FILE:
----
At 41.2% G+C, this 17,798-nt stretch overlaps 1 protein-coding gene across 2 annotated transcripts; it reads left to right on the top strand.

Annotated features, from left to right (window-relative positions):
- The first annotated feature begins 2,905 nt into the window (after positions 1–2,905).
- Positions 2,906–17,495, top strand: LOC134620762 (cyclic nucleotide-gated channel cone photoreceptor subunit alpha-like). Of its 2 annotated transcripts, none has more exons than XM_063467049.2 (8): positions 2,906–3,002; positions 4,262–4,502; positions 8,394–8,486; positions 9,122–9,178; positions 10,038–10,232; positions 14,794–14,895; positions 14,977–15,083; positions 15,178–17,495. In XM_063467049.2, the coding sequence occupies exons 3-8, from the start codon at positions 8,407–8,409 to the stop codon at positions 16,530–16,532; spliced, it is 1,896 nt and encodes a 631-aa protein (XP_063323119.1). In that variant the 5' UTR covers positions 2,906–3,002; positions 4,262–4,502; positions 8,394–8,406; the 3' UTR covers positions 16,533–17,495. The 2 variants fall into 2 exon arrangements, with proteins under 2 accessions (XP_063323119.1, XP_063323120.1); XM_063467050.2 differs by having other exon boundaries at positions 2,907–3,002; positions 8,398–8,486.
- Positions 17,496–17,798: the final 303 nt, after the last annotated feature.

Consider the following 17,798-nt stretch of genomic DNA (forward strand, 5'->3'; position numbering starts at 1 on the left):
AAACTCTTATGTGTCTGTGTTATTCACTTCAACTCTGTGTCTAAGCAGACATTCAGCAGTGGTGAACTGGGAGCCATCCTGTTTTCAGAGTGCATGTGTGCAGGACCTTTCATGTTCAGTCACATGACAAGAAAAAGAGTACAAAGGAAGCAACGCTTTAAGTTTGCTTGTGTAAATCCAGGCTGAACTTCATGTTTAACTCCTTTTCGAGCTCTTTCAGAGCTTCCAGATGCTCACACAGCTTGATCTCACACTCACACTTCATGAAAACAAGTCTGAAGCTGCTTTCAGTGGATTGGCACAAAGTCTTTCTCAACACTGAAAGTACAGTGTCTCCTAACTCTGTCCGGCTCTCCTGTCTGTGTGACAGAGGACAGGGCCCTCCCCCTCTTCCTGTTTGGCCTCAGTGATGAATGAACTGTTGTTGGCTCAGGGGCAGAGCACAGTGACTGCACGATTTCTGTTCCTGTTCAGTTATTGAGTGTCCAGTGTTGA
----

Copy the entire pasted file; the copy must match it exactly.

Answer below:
At 41.2% G+C, this 17,798-nt stretch overlaps 1 protein-coding gene across 2 annotated transcripts; it reads left to right on the top strand.

Annotated features, from left to right (window-relative positions):
- The first annotated feature begins 2,905 nt into the window (after positions 1–2,905).
- Positions 2,906–17,495, top strand: LOC134620762 (cyclic nucleotide-gated channel cone photoreceptor subunit alpha-like). Of its 2 annotated transcripts, none has more exons than XM_063467049.2 (8): positions 2,906–3,002; positions 4,262–4,502; positions 8,394–8,486; positions 9,122–9,178; positions 10,038–10,232; positions 14,794–14,895; positions 14,977–15,083; positions 15,178–17,495. In XM_063467049.2, the coding sequence occupies exons 3-8, from the start codon at positions 8,407–8,409 to the stop codon at positions 16,530–16,532; spliced, it is 1,896 nt and encodes a 631-aa protein (XP_063323119.1). In that variant the 5' UTR covers positions 2,906–3,002; positions 4,262–4,502; positions 8,394–8,406; the 3' UTR covers positions 16,533–17,495. The 2 variants fall into 2 exon arrangements, with proteins under 2 accessions (XP_063323119.1, XP_063323120.1); XM_063467050.2 differs by having other exon boundaries at positions 2,907–3,002; positions 8,398–8,486.
- Positions 17,496–17,798: the final 303 nt, after the last annotated feature.

Consider the following 17,798-nt stretch of genomic DNA (forward strand, 5'->3'; position numbering starts at 1 on the left):
AAACTCTTATGTGTCTGTGTTATTCACTTCAACTCTGTGTCTAAGCAGACATTCAGCAGTGGTGAACTGGGAGCCATCCTGTTTTCAGAGTGCATGTGTGCAGGACCTTTCATGTTCAGTCACATGACAAGAAAAAGAGTACAAAGGAAGCAACGCTTTAAGTTTGCTTGTGTAAATCCAGGCTGAACTTCATGTTTAACTCCTTTTCGAGCTCTTTCAGAGCTTCCAGATGCTCACACAGCTTGATCTCACACTCACACTTCATGAAAACAAGTCTGAAGCTGCTTTCAGTGGATTGGCACAAAGTCTTTCTCAACACTGAAAGTACAGTGTCTCCTAACTCTGTCCGGCTCTCCTGTCTGTGTGACAGAGGACAGGGCCCTCCCCCTCTTCCTGTTTGGCCTCAGTGATGAATGAACTGTTGTTGGCTCAGGGGCAGAGCACAGTGACTGCACGATTTCTGTTCCTGTTCAGTTATTGAGTGTCCAGTGTTGA